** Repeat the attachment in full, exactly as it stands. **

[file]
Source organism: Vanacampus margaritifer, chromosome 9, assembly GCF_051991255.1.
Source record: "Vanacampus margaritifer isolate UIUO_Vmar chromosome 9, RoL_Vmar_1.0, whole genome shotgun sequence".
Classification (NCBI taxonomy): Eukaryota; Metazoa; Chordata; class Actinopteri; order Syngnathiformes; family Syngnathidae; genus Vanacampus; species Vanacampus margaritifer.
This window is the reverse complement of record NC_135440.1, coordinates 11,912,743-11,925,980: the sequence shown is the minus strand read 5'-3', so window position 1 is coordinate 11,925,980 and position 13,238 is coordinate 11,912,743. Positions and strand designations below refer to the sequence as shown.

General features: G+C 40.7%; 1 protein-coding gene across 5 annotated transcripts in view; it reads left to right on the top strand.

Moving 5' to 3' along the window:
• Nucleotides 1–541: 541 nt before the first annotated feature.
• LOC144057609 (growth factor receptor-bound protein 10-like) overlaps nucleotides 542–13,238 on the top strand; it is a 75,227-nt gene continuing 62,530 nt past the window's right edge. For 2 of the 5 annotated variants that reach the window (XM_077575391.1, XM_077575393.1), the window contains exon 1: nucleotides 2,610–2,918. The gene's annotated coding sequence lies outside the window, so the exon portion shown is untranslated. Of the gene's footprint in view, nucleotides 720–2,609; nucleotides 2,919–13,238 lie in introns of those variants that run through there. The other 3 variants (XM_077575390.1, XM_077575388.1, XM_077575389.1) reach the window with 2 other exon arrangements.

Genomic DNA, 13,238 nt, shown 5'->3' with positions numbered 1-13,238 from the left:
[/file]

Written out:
Source organism: Vanacampus margaritifer, chromosome 9, assembly GCF_051991255.1.
Source record: "Vanacampus margaritifer isolate UIUO_Vmar chromosome 9, RoL_Vmar_1.0, whole genome shotgun sequence".
Classification (NCBI taxonomy): Eukaryota; Metazoa; Chordata; class Actinopteri; order Syngnathiformes; family Syngnathidae; genus Vanacampus; species Vanacampus margaritifer.
This window is the reverse complement of record NC_135440.1, coordinates 11,912,743-11,925,980: the sequence shown is the minus strand read 5'-3', so window position 1 is coordinate 11,925,980 and position 13,238 is coordinate 11,912,743. Positions and strand designations below refer to the sequence as shown.

General features: G+C 40.7%; 1 protein-coding gene across 5 annotated transcripts in view; it reads left to right on the top strand.

Moving 5' to 3' along the window:
• Nucleotides 1–541: 541 nt before the first annotated feature.
• LOC144057609 (growth factor receptor-bound protein 10-like) overlaps nucleotides 542–13,238 on the top strand; it is a 75,227-nt gene continuing 62,530 nt past the window's right edge. For 2 of the 5 annotated variants that reach the window (XM_077575391.1, XM_077575393.1), the window contains exon 1: nucleotides 2,610–2,918. The gene's annotated coding sequence lies outside the window, so the exon portion shown is untranslated. Of the gene's footprint in view, nucleotides 720–2,609; nucleotides 2,919–13,238 lie in introns of those variants that run through there. The other 3 variants (XM_077575390.1, XM_077575388.1, XM_077575389.1) reach the window with 2 other exon arrangements.

Genomic DNA, 13,238 nt, shown 5'->3' with positions numbered 1-13,238 from the left: